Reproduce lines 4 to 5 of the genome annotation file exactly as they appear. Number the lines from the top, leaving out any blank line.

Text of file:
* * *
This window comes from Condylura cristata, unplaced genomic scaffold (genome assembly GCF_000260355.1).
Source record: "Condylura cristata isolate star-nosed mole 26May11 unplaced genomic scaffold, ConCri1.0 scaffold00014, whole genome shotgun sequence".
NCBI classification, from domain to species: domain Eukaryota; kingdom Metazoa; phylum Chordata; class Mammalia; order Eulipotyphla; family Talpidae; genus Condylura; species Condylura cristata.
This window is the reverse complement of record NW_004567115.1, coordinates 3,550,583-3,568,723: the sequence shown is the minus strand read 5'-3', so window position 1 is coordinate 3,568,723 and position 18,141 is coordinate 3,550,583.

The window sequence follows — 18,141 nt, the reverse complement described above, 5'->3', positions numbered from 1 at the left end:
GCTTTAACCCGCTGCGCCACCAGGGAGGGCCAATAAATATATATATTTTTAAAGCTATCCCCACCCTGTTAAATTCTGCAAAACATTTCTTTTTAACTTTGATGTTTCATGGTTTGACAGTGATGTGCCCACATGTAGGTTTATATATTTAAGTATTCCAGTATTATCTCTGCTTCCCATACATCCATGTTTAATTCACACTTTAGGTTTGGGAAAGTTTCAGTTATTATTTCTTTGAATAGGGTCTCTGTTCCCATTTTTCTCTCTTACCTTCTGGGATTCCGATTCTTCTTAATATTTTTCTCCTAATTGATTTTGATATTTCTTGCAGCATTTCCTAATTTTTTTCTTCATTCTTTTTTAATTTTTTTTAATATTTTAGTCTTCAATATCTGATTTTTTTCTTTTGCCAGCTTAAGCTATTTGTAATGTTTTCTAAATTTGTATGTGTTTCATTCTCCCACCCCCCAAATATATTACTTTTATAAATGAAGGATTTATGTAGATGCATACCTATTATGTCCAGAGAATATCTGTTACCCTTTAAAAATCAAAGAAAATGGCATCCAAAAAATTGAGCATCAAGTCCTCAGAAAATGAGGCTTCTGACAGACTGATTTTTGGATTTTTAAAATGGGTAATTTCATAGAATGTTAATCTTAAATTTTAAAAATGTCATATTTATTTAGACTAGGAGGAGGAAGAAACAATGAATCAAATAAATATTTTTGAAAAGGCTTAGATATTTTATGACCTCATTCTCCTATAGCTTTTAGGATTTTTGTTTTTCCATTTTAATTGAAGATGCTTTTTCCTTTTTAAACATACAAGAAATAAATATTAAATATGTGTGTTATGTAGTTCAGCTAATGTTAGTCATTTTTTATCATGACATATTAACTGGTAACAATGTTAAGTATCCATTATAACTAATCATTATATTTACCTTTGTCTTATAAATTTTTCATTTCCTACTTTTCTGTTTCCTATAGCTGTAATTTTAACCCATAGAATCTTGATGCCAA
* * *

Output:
This window is the reverse complement of record NW_004567115.1, coordinates 3,550,583-3,568,723: the sequence shown is the minus strand read 5'-3', so window position 1 is coordinate 3,568,723 and position 18,141 is coordinate 3,550,583.

The window sequence follows — 18,141 nt, the reverse complement described above, 5'->3', positions numbered from 1 at the left end: